It may be rude and crude. It probably isn’t the way your mama raised you to behave. But it is not illegal, or so says the U.S. Court of Appeals for the Sixth Circuit.
The case that prompted this decision comes from a Michigan driver named Debra Cruise-Gulyas was pulled over for speeding in 2017 by Officer Matthew Minard the Taylor Police Department, according to an NPR report. The officer stopped her for speeding, but let her off with a lesser, non-moving violation.
While most of us would drive away feeling lucky and grateful for the lower fine, Cruise-Gulyas was reportedly not having it. As she pulled away, she displayed what the court called an “all-too-familiar gesture at [Officer Matthew] Minard with her hand and without four of her fingers showing.”
Minard’s was understandably irritated and immediately pulled Cruise-Gulyas over again, this time handing her the heavier speeding ticket. Cruise-Gulyas sued on the basis of free speech protected by the First Amendment. The appeals court agreed.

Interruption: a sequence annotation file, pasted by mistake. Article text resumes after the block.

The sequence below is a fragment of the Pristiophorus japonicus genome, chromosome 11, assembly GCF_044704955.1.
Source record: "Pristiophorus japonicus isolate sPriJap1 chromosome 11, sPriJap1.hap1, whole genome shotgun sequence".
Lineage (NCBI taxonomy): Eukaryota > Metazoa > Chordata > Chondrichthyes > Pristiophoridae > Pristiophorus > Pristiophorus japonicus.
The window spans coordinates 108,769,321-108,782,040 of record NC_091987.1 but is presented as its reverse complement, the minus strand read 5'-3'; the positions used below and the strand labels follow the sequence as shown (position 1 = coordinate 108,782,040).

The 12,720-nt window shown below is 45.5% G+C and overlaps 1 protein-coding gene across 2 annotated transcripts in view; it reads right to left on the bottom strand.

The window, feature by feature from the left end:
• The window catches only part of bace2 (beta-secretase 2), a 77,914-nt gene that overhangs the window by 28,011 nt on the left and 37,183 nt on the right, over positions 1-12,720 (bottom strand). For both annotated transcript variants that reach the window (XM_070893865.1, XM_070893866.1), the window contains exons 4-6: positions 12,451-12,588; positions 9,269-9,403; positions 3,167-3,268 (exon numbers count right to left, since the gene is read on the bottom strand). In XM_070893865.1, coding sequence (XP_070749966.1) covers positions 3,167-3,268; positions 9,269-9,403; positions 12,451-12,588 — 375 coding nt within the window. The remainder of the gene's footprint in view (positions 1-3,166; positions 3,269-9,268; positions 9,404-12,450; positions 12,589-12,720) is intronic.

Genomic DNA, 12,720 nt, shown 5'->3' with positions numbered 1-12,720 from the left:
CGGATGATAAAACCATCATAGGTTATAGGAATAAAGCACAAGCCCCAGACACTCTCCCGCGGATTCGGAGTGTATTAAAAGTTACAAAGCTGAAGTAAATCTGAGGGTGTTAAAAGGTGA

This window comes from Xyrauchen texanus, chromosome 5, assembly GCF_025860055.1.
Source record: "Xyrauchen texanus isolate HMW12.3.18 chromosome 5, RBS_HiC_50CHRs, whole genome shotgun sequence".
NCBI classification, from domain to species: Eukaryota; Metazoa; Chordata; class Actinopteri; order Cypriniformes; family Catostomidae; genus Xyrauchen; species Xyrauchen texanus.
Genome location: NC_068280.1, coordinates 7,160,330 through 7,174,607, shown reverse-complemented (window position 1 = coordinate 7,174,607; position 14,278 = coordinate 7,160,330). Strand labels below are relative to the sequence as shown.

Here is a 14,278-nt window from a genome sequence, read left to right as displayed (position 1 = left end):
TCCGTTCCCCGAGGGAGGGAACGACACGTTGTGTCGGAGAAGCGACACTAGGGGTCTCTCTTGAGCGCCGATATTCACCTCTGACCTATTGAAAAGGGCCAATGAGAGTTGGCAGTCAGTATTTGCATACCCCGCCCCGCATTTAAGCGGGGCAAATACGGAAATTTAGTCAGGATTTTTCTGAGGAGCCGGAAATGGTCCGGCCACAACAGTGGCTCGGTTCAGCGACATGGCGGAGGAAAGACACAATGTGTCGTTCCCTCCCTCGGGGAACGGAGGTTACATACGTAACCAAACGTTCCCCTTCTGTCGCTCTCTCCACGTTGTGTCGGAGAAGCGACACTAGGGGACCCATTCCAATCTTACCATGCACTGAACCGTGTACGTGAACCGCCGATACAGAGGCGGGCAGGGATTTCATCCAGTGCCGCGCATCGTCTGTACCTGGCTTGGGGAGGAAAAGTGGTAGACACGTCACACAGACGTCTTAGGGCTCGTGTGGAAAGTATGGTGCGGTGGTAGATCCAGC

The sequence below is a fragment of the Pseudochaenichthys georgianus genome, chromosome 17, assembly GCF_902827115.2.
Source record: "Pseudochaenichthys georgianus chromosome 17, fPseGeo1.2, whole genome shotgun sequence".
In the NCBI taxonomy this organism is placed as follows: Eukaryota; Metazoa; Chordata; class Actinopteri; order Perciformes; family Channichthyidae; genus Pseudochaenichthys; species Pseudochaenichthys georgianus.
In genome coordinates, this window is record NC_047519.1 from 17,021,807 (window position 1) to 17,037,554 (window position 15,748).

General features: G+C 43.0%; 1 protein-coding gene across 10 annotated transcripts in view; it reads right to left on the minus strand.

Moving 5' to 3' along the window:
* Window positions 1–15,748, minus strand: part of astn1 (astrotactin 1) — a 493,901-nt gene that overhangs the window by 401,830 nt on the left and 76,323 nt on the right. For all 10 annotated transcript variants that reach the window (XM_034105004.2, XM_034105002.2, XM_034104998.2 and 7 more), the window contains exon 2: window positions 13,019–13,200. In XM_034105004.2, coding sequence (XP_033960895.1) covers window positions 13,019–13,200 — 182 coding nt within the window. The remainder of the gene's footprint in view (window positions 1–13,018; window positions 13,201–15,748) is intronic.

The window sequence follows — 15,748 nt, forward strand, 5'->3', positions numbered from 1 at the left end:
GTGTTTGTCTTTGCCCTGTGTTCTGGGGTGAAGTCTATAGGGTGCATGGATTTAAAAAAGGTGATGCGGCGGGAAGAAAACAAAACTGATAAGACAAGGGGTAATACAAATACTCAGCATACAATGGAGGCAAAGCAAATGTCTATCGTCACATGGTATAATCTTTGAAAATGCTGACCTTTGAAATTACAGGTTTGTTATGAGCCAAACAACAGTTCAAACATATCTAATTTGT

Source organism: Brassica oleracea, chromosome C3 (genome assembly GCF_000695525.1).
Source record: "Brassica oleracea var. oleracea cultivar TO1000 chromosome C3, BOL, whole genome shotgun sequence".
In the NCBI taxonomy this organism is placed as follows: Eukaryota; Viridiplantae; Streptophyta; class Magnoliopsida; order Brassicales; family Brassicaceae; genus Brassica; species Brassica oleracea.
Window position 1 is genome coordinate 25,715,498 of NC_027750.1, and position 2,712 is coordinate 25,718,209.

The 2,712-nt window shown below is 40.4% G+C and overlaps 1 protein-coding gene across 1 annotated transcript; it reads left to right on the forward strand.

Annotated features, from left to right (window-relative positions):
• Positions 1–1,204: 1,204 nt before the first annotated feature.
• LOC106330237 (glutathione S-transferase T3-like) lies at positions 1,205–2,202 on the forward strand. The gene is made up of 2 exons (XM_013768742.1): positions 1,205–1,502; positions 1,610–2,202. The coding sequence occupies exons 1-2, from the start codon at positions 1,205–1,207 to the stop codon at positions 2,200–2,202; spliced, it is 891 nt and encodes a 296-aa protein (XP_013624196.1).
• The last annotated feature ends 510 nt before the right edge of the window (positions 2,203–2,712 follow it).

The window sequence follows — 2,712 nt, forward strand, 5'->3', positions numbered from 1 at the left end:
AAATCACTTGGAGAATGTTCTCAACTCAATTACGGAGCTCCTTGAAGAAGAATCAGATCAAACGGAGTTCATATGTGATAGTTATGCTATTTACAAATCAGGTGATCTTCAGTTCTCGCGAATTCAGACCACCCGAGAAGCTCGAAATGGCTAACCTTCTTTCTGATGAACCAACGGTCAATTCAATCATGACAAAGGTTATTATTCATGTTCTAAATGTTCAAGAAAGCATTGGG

The judges voted unanimously that “Fits of rudeness or lack of gratitude may violate the Golden Rule, but that doesn’t make them illegal or for that matter punishable.”
It wasn’t just her First Amendment rights that were violated, the court decided, but her Fourth Amendment rights as well. Since Cruise-Gulyas had been released from the first stop, there was no legal reason for the officer to pull her over a second time, resulting in an “unreasonable seizure.”
Thanks to the ruling, Cruise-Gulyas’ lawsuit against the police department can move forward, and we can flip off cops to our hearts’ delight—though it’s still probably not a fantastic idea.